Why do this?

My father, José Luis Villamizar Melo, passed away in my home town of Cúcuta, Colombia, in August last year. The law and economics were Dad's profession, but literature, history and academia his passion. He wrote and published several books, articles and book chapters. The thing is that so many people have missed out on his work, particularly on his beautiful poetry, which he wrote in Spanish prior to the world wide web. So I thought, what a better way to keep Dad's legacy alive than to bring his writing beyond his world and share it with mine. That is why I am translating over 250 of my Dad's poems to English and publishing them here, one a day, Monday to Friday during 2011 (Dad, a family man, always believed that you shouldn't work on weekends).

Friday, August 19, 2011

Description of my elemental father (Descripción de mi padre elemental)

If you spoke with my father ten years ago, you wouldn’t have thought that this sophisticated man who travelled through Europe, ran his own real estate business, was feared in court and respected at university, had come from very humble origins in the tiny town of Cornejo, a couple of hours away from Cúcuta.

Well, after giving my grandparents grief due to disciplinary issues in a few different schools, Dad finally made it through high school. And to everyone’s surprise, he obtained good enough results to get into law school in Bogotá, the capital city of Colombia. But this wasn’t easy for my grandfather. He struggled to put together enough money from his milk bar to send Dad to the best private university in the country at the time. But he did. Then, Dad was so smart that he won a scholarship, which got him through university.

In return, Dad was really, really good to his parents, although I don’t suppose he was as close to my Grandpa José as we were. Here are my Dad’s thoughts when his own father’s life was reaching its dusk. From his book Under the shadow (Sombrabajo).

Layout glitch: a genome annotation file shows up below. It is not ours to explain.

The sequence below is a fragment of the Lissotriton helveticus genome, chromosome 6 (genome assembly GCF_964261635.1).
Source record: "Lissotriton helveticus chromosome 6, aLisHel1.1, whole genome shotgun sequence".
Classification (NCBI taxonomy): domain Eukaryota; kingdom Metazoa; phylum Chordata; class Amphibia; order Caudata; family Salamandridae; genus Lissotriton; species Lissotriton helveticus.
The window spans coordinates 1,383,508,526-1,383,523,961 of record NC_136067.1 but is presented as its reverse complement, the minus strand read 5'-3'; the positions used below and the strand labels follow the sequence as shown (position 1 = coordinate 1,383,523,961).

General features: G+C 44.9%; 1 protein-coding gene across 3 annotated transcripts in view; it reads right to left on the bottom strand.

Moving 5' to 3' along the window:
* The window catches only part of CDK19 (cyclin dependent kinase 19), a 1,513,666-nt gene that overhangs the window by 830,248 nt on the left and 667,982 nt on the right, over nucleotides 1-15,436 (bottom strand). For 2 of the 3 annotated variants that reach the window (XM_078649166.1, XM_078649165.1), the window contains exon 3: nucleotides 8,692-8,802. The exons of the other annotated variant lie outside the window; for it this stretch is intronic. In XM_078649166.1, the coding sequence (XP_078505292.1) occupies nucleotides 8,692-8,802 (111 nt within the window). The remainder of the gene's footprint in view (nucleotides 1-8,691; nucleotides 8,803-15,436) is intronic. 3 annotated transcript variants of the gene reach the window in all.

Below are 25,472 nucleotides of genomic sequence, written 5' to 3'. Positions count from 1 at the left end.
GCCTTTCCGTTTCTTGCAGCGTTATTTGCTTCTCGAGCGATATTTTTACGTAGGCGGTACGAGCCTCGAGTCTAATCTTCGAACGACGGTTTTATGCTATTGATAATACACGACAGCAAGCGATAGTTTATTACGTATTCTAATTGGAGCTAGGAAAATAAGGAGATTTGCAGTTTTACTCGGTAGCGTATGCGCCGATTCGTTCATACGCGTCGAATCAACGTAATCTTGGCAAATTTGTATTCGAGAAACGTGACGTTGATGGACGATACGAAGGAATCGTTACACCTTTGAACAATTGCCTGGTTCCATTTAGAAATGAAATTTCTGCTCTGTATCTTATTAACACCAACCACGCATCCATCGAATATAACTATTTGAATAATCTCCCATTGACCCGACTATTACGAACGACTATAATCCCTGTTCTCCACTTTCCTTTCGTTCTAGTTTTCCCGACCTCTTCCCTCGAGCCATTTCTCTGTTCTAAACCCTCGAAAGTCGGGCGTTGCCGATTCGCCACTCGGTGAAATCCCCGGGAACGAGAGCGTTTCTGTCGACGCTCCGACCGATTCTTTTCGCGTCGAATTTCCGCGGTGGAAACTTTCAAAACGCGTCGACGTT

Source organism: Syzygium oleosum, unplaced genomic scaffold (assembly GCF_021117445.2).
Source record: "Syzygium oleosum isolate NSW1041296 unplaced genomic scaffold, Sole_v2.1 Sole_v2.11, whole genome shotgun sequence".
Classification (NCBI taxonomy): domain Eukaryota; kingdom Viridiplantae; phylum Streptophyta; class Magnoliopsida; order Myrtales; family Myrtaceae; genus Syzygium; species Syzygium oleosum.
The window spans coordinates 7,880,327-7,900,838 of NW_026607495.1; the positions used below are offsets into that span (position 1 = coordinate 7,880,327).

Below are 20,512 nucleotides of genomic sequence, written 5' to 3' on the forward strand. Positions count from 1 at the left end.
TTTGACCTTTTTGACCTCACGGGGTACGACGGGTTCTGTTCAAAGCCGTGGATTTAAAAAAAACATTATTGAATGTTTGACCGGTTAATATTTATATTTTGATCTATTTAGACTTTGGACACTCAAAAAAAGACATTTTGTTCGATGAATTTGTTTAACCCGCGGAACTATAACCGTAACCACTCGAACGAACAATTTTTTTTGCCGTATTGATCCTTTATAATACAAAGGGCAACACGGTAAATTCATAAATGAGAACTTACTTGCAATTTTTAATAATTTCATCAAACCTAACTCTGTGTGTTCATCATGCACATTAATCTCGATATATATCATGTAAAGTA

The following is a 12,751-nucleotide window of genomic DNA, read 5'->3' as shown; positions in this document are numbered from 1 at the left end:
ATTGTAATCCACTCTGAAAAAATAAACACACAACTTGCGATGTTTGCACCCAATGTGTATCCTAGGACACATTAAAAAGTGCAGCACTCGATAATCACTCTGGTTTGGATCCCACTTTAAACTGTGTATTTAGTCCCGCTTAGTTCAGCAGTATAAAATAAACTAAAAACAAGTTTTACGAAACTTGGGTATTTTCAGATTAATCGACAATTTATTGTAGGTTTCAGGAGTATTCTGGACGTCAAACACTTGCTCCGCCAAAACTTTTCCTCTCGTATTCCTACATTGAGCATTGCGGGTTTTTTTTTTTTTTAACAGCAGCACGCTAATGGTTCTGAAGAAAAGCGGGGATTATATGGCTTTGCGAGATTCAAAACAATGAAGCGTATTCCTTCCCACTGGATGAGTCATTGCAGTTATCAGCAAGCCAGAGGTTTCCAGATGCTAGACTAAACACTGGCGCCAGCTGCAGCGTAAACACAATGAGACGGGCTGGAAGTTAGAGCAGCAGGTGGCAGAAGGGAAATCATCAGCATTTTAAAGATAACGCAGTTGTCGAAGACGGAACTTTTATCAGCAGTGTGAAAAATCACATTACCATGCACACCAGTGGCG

Description of my elemental father (Descripción de mi padre elemental)

Before death puts an end to your trivial story
of always: your strength, your honesty,
you having been an inflexible man of clean conscious,
your certainty of being at peace with those who surrounded you,
not owing anything, not being creditor for anyone,
not having a square metre of land that you could call yours,
before the end of the insignificant life of whom was a man
and nobody could take away a single bit from this concept
nor add to it superfluous halos
that anyway, my father, you never needed,
I say that I am proud of you,
that I pronounce your name with respect,
that I understand you and that as the years
make me closer to yours, I start feeling
that your absence will be very hard for me
regardless of the difference between
the duties you did in the world
and mine.

You, a simple man, the trivial evaluation
of the transient place that you occupied,
never thought that in the modesty of your meditation
which was a negation of the appropriate word,
you always used to say, in rough words,
the truth about yourself and that beyond
your horizon nothing else existed:
you fed with the present, with whatever was at hand,
you did not worry about growing your patrimony
of zero in the balance sheet of the number cruncher
or good credit in the assets of your rudimentary soul.

I, on the other hand, love the life of today, of yesterday
and of tomorrow.
How much my belief in the future contrasts
with your being satisfied, complete,
believer in the urgency of dying.

Now that your step wobbles, that you walk blindly,
that your judgement takes unexpected paths,
you believe more firmly in the God that you were taught
on the school desks
where you also learnt to write your name;
your knowledge is already extensive.

I have the urge of talking to you
because the days go by and with them
your calendar expires
and I do not want to write your memories,
instead I want you to, with your cheap glasses,
spell the symbols of this poem
and after thinking about it in silence,
without understanding it,
I know for sure, you will recognise yourself in it.

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